I'm not trying to scare you with the charts in today's issue.
But if you're invested in the market – whether you're a buy-and-hold investor, an active trader, or have any type of retirement account – you need to be aware of where we are in this economic cycle.
You need to prepare for what's coming...
And to get you ready, I'll let the following charts tell the story for me.
You see, charts are simple. Unlike someone talking on CNBC about the economy, charts aren't biased. They have no hidden agenda... They just show you data over a certain stretch of time.
And if you want to predict what's coming next in the market or the economy, you must know what's happening now.
Today, I've got five charts you need to see...
Chart No. 1 – Do You Owe $50,000?
What would you think if I told you total household debt was at $15.48 trillion right now? Would you be worried?
It sounds like a lot. But figures like these are too big to comprehend.
If I told you $15.48 trillion of household debt is an all-time high, that would also sound bad.
But after inflation and with a growing economy, reaching new highs of total dollars owed doesn't necessarily mean a new high of indebtedness.
The only fair way to look at household debt is to divide it by the population. That way you can get a sense of how debt is growing as the population grows...
And when you look at household debt per capita, you can see we're right at the same level of indebtedness as we were when the last financial crisis struck... So not a record, but not far off from one.
I'll let you be the judge if this should worry you or not. But it certainly scares me.
Chart No. 2 – Unemployment Is 'as Good as It Gets'
I've been on the record multiple times saying that the economy and the stock market won't get rough until the unemployment picture changes.
And yes, the market has been through a couple corrections and has had some volatile days lately, but it hasn't been rough yet. 2008 was rough. 2001 and 2002 were rough. Anyone who had money in the market during those years will agree with me.
The 10%-20% corrections we saw in 2018 are normal.
So I still think this is true: The "big" market downturn won't happen until unemployment starts to reverse course.
But you don't have to take my word for it. You can see below that every time unemployment hits an extreme and starts to rise, the bottom falls out of the market...
It doesn't take a PhD to see we're at two extremes.
It's entirely possible that unemployment will continue to fall well below 4%. It could go down to 3.5% or 3.4% and stocks could have a couple more years of going higher.
But if that were to happen, unemployment would have to hit a level that it hasn't hit since 1969.
Rather than speculate, let's go to our next chart...
Chart No. 3 – Housing Tells You the Employment Future
How do you find out what's going to happen with unemployment?
What I do is find an indicator that has a track record of tipping off where unemployment is headed. That leads me to look at the relationship between unemployment and the Housing Market Index (HMI).
The HMI measures sentiment for the U.S. single-family housing market. It's a popular gauge of the U.S. housing sector.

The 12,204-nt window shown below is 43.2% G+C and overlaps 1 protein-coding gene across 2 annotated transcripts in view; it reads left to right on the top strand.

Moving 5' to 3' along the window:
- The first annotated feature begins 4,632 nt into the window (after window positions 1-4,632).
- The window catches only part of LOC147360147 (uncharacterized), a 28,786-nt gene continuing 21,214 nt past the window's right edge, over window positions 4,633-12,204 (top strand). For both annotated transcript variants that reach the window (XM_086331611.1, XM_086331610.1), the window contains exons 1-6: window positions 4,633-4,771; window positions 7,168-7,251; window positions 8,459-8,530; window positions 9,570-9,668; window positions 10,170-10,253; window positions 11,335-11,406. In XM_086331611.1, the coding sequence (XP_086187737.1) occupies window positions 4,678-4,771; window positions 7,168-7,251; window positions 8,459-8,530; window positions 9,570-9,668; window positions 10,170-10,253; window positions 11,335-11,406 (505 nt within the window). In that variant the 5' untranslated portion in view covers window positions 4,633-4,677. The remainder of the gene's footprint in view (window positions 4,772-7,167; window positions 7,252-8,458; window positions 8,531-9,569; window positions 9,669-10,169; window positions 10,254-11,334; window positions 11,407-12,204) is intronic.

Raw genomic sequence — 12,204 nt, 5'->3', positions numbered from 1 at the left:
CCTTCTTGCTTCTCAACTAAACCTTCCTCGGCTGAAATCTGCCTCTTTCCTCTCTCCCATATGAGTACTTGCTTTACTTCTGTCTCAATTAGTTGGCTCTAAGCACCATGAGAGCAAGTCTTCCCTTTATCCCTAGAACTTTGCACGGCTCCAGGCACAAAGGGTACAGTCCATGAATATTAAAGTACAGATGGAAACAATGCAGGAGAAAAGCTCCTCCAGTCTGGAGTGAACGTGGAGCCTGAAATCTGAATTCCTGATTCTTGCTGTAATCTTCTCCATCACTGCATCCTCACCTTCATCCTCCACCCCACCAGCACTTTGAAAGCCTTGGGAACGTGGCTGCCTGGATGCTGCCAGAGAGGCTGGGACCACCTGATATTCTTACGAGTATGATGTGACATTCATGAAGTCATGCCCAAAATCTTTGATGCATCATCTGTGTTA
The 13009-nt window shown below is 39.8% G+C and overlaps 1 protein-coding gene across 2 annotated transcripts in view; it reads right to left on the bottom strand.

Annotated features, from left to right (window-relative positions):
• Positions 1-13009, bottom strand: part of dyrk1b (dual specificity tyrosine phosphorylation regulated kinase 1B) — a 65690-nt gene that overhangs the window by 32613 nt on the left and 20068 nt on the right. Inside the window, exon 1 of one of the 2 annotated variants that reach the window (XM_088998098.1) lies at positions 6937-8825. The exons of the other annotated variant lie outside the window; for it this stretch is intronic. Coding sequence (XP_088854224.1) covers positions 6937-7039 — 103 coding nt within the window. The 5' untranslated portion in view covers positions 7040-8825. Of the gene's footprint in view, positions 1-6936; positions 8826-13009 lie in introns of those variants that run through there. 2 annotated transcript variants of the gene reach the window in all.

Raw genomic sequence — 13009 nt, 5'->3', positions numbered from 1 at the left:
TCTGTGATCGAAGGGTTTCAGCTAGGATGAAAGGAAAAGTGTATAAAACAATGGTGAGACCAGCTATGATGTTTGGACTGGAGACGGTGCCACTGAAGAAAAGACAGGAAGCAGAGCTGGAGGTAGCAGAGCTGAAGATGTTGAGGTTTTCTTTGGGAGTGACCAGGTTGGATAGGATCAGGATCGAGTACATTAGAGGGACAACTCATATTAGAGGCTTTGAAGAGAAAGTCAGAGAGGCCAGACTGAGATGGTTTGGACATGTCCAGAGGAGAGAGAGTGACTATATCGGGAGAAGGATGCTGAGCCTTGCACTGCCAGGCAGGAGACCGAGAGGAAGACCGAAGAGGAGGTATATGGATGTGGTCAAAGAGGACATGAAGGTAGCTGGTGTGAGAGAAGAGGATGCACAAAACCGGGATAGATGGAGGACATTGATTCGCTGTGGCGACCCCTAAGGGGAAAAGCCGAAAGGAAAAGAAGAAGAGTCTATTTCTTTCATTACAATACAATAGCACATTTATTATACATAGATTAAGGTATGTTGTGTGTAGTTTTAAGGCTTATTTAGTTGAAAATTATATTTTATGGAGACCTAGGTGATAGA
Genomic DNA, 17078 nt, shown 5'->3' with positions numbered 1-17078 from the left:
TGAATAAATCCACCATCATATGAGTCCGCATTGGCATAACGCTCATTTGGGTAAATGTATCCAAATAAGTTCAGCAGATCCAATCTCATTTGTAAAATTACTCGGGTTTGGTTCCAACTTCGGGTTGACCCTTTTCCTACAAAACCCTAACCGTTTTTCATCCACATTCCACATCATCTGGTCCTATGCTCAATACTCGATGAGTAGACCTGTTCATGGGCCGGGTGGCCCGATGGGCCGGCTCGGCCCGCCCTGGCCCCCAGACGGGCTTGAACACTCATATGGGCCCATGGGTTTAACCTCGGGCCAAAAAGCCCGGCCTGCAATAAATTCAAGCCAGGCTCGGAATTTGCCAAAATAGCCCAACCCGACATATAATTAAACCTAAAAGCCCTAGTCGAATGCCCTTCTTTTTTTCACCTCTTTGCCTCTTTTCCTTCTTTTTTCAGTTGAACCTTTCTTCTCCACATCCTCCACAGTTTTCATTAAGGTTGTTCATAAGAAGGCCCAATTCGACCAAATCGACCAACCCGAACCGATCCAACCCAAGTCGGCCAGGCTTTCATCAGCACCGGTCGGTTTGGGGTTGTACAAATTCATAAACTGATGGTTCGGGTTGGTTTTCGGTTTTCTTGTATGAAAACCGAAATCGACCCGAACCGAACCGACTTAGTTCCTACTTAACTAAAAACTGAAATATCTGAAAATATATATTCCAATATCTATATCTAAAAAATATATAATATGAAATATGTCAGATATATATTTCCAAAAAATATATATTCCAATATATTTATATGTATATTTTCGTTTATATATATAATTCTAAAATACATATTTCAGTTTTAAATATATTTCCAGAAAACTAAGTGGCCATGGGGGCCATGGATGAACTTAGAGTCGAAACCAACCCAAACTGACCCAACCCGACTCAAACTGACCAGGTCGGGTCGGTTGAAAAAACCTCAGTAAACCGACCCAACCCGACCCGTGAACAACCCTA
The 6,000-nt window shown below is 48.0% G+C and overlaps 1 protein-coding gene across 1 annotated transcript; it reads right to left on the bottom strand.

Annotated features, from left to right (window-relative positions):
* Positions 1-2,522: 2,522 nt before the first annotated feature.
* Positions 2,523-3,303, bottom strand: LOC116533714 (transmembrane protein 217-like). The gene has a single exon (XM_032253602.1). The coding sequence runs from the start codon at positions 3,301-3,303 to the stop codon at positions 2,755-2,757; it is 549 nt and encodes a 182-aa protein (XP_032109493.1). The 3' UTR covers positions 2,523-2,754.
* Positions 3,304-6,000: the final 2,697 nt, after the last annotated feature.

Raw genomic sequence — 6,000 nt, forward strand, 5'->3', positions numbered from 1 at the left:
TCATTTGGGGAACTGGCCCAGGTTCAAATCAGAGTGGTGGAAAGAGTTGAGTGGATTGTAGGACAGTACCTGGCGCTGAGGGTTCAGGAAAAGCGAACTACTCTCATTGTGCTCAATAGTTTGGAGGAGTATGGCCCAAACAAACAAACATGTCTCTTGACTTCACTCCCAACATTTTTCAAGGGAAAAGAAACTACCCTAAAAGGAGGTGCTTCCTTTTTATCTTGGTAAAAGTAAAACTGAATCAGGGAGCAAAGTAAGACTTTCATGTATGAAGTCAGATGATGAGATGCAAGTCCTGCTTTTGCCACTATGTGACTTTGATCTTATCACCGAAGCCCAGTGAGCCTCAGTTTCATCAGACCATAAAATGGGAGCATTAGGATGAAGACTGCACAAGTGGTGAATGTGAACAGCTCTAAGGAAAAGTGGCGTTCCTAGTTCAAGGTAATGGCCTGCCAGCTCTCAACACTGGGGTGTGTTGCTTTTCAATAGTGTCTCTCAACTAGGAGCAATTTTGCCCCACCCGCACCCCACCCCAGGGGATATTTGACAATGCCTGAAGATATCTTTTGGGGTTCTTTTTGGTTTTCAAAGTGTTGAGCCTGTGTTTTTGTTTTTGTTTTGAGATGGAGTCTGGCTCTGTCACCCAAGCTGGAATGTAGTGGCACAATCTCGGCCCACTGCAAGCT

The index ranges from 0 to 100. Any reading above 50 indicates the majority of homebuilders view sales conditions as good. As you can see below, when sentiment for housing falls (when the green line goes UP because the index is inverted), unemployment increases shortly after...
This relationship is clear. And the HMI tends to lead unemployment. When homebuilders lose optimism about selling homes, it's a likely indicator of a weakening labor market.
We've just seen a significant move down in the HMI (the green line going up over the past few weeks). Based on this chart, it could only be a matter of months before unemployment heads higher.
And remember chart No. 2 – if unemployment rises from its bottom, that's not good for stocks.
Chart No. 4 – Strained Corporate Coffers
I've showed you this chart in a previous Health & Wealth Bulletin issue, but it's so important that I want to share it again. I believe corporate debt will be a major reason things could get very ugly for Americans soon. It's easy to tell why...
Corporations have gone on a borrowing spree to capitalize on low interest rates... but it's left them highly leveraged.
I'll ask you this... How do you think this is going to end?
Chart No. 5 – Finding Wealth Protection
Every chart so far has led me to this last one. And it's the one you probably care about the most... How to make money and preserve your nest egg in any market environment.
The answer is simple...
You need income.
For more than 90 years, dividends were responsible for nearly 40% of the total market return.
As you can see, in decades where major financial crises occurred like the 1930s and 2000s, dividends could have kept your portfolio afloat.
From all the charts I showed you today, it's clear to me the market is headed for a big drawdown sooner rather than later. You'll need income-producing investments if you want to protect your wealth.
You don't need to take my word for it... Just look at how the economy and stocks have behaved in the past and then look at what they're doing today. You can draw your own conclusions.
I talked about market indicators in my recent market briefing, "Why 2019 Could Change the Future of Retirement in America." As the possibility of a big market downturn grows, you'll want to be prepared. Click here to learn more.
What We're Reading...
- Here's what Wall Street is saying about Nvidia's warning.
- Something different: Federal Reserve Chairman Jerome Powell faces a $4 trillion question.
Here's to our health, wealth, and a great retirement,
Dr. David Eifrig and the Health & Wealth Bulletin Research Team
January 30, 2019